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How does Arthur Miller use techniques to show Eddie's changing relationships

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What techniques does Arthur Miller use to show Eddie's changing relationships with the other characters in 'A View from the Bridge'? (language, staging, stage directions) 'A View from the Bridge' is a 19th Century play, written by Arthur Miller. It is a tragic play about love, passion, lust and deceit. The play focuses on one man: Eddie Carbone. He lives with his niece, Catherine and wife, Beatrice. As the play develops, we see his changing personality due to the arrival of his wife's cousins and an inevitable tragedy takes place. This essay aims to demonstrate Eddie's changing relationships with other characters through language, staging and stage directions. This play is a reflection of Arthur Miller's own life and experiences. He used to work on the docks of Brooklyn. At that time, many migrants from Italy were coming to America in search of work. Many were illegal, and giving them away to the police would be a betrayal to the Italian Community. Which is why, betrayal is an important theme of the play. Arthur Miller used the culture of the Sicilians and his own experience to write the play, 'A View from the Bridge'. When we are first introduced to the characters of Eddie and Catherine, we are shown how intimate and secure their relationship seems on the surface. The introductory dialogue between the two characters is 'Hi Eddie!' (Eddie is pleased and therefore shy about it) Our first instinct is that they love each other. The exclamation mark shows the excitement and that Catherine is very happy to see Eddie. Moreover the stage directions reveal that Eddie is also pleased to see her, however does not want to make it observable and therefore shy about it. However, even though Eddie has a strong plutonic bond with his niece, he finds it difficult to show her how he feels. When he first speaks to her, saying, 'Where you goin' all dressed up?' ...read more.


In other respects, the arrival of Rodolfo lead Eddie to distant his relationship with Beatrice and compelled him to make his relationship with Catherine more intimate. Finally, the other characters of the play are discussing Eddie's true desires and incestuous instincts towards his niece. However, when Eddie understands his lust for his niece, this changes his motives. Next, Eddie goes to meet a lawyer, Alfieri. He seeks his help, to find out if there is anything he could do to Rodolfo that could break his relationship with Catherine. We can see how Eddie does not wish to lose Catherine, and Alfieri appreciates it. The conversation consists of mixed opinions and feelings of both of the characters. Firstly, we can see the jealousy Eddie has over Rodolfo. 'when I think of that guy layin' his hands on her' This implies he can not stand him because he will be having sexual actions with his niece. Secondly, we can notice the fear Eddie has for Catherine. 'what about if the only reason for it is to get his papers?' This was a serious matter in the 1930s, as it was accounted as a crime. During the Great Depression, many illegal migrants came into America in search for work and prosperity. Nevertheless, if they were identified by the police, they would have to be deported back to their native country. Alternatively, if the migrant managed to marry a US citizen, they would have the right to stay in the US, officially. Hence in this case, Rodolfo wants to marry Catherine and Eddie believes he is only doing this act in order to become a citizen of America. Eddie feels very ashamed and humiliated of Rodolfo; he makes his view on Rodolfo very clear to Alfieri. He repeatedly says 'he ain't right' This conveys he describes Rodolfo as a homosexual, who's sole motive is only to get the official papers for his citizenship. ...read more.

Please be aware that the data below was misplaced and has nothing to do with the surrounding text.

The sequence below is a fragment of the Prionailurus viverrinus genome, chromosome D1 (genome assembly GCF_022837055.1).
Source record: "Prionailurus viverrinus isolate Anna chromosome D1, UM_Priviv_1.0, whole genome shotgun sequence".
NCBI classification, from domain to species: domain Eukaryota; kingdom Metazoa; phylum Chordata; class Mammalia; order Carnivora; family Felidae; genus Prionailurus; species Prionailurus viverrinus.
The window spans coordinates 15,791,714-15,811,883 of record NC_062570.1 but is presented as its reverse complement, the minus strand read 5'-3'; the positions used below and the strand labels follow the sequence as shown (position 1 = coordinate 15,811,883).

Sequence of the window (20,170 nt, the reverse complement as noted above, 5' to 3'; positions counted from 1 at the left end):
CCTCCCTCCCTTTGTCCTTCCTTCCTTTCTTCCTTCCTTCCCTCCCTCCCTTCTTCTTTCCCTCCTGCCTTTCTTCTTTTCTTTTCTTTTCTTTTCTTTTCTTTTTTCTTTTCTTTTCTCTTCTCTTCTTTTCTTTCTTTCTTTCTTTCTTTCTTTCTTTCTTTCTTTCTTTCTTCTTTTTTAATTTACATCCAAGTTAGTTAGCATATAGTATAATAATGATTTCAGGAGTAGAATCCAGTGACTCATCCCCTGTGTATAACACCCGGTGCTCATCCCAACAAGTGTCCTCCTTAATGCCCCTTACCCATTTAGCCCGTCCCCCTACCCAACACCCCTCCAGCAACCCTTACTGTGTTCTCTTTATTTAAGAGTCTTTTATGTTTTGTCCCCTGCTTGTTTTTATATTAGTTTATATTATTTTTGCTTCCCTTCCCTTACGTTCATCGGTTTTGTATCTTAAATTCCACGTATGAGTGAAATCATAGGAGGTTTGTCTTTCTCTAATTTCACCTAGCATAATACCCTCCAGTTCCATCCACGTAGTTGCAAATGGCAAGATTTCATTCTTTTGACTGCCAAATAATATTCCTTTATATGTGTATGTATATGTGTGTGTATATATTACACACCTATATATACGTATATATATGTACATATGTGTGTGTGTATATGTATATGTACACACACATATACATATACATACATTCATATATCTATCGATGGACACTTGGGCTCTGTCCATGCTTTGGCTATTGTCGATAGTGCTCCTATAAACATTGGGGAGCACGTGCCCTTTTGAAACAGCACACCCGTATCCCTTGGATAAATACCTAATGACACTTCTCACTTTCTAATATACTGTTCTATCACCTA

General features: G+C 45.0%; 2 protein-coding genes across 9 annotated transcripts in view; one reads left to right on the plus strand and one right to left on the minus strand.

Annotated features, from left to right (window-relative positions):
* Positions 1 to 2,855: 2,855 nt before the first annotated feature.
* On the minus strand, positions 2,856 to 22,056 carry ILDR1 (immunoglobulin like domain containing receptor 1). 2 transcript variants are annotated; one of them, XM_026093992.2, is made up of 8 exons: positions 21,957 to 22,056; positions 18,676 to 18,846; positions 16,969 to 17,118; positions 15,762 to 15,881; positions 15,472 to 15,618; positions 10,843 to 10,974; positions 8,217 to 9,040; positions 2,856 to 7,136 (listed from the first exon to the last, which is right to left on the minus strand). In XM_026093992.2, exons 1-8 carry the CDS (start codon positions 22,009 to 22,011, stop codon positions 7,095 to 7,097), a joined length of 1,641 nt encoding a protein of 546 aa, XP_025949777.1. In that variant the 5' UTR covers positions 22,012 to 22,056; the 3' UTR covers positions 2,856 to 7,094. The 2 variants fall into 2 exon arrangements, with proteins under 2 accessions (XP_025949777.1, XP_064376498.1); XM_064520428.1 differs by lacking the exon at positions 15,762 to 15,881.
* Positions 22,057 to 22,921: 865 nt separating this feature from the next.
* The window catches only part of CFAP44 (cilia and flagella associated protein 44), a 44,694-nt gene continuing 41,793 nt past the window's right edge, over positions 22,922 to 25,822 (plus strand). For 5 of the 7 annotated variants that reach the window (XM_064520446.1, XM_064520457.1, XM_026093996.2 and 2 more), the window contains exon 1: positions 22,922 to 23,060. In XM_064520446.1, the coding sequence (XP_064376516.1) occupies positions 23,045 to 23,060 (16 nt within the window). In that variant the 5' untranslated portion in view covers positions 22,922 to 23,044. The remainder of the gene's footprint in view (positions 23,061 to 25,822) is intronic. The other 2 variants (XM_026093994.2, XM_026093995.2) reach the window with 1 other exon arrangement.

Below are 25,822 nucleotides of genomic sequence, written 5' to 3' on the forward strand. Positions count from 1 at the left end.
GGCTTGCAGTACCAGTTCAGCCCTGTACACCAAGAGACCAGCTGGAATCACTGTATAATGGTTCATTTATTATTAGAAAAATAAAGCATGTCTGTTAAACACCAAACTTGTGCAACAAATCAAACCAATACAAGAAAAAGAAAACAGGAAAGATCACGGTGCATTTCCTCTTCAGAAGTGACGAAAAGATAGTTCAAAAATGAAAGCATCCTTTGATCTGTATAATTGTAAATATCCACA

Beatrice can not stand Eddie's obsession with Catherine and finally says, 'You want somethin' else, Eddie, and you can never have her' She finally exposes the reality because it is affecting her in a myriad of ways. Lastly, during the scene where Eddie dies, his final words are for Beatrice, 'My B.!' (He dies in her arms) At least, Eddie realised his mistake and thus calls for Beatrice in order to gain forgiveness, but unfortunately it is too late. Throughout the play, we see Eddie deteriorate his relationship as a husband, as an uncle and also as a human being. We realise what type of person he really is when he finds out that his niece is in love with another man and he gradually loses all sagacious control over his thoughts, words and actions. His wife may be the first person to notice how obvious his incestuous feelings have become, but it is not long before Marco, Rodolfo and unfortunately Catherine notice them too. The four major events that happen after this group realisation (the destruction of Catherine and Eddie's relationship, the kisses from Eddie to Catherine and Rodolfo, the barging in of the immigration officers and the climactic death of Eddie) are all caused by Eddie's irritated actions and inappropriate feelings. The relationship between Eddie and Catherine was always doomed to end in tragedy, because from the first instance we see them speak together, there is clearly some resistance and frustration between the two. This resistance is made a lot more prominent as the story develops, and by comparing the monstrous creature the Eddie has turned into at the end of the play to the once innocent and protective person that Eddie once was at the beginning, it is easy to see how much difference simple emotions such as jealousy, lust, passion, hate and anger can do to a man and to those around him who he loves. ?? ?? ?? ?? English Coursework: 19th Century Play 1 Raj Shah 11C ...read more.

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